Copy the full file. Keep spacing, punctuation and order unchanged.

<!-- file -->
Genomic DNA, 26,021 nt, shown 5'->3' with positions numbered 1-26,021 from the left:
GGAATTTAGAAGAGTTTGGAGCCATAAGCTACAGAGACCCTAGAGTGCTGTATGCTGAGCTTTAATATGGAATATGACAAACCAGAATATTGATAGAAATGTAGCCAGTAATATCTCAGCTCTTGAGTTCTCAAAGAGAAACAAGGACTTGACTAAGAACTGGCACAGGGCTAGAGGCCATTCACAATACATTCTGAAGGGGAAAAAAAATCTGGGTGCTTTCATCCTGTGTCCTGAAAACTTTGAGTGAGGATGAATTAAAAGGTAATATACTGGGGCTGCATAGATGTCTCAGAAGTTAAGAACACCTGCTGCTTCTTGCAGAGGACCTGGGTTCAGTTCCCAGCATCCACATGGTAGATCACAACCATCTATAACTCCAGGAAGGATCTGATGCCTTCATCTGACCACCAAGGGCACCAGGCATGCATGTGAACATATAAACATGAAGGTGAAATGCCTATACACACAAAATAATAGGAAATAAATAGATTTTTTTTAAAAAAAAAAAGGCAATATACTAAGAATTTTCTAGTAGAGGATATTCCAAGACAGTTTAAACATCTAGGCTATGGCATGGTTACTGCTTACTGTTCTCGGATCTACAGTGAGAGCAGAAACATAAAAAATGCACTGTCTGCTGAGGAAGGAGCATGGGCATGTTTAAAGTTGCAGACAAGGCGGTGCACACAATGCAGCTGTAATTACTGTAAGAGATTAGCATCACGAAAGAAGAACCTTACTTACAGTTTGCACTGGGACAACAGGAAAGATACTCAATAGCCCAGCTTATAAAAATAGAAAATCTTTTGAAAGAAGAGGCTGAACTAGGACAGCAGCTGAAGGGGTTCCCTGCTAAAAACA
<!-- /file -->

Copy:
Genomic DNA, 26,021 nt, shown 5'->3' with positions numbered 1-26,021 from the left:
GGAATTTAGAAGAGTTTGGAGCCATAAGCTACAGAGACCCTAGAGTGCTGTATGCTGAGCTTTAATATGGAATATGACAAACCAGAATATTGATAGAAATGTAGCCAGTAATATCTCAGCTCTTGAGTTCTCAAAGAGAAACAAGGACTTGACTAAGAACTGGCACAGGGCTAGAGGCCATTCACAATACATTCTGAAGGGGAAAAAAAATCTGGGTGCTTTCATCCTGTGTCCTGAAAACTTTGAGTGAGGATGAATTAAAAGGTAATATACTGGGGCTGCATAGATGTCTCAGAAGTTAAGAACACCTGCTGCTTCTTGCAGAGGACCTGGGTTCAGTTCCCAGCATCCACATGGTAGATCACAACCATCTATAACTCCAGGAAGGATCTGATGCCTTCATCTGACCACCAAGGGCACCAGGCATGCATGTGAACATATAAACATGAAGGTGAAATGCCTATACACACAAAATAATAGGAAATAAATAGATTTTTTTTAAAAAAAAAAAGGCAATATACTAAGAATTTTCTAGTAGAGGATATTCCAAGACAGTTTAAACATCTAGGCTATGGCATGGTTACTGCTTACTGTTCTCGGATCTACAGTGAGAGCAGAAACATAAAAAATGCACTGTCTGCTGAGGAAGGAGCATGGGCATGTTTAAAGTTGCAGACAAGGCGGTGCACACAATGCAGCTGTAATTACTGTAAGAGATTAGCATCACGAAAGAAGAACCTTACTTACAGTTTGCACTGGGACAACAGGAAAGATACTCAATAGCCCAGCTTATAAAAATAGAAAATCTTTTGAAAGAAGAGGCTGAACTAGGACAGCAGCTGAAGGGGTTCCCTGCTAAAAACA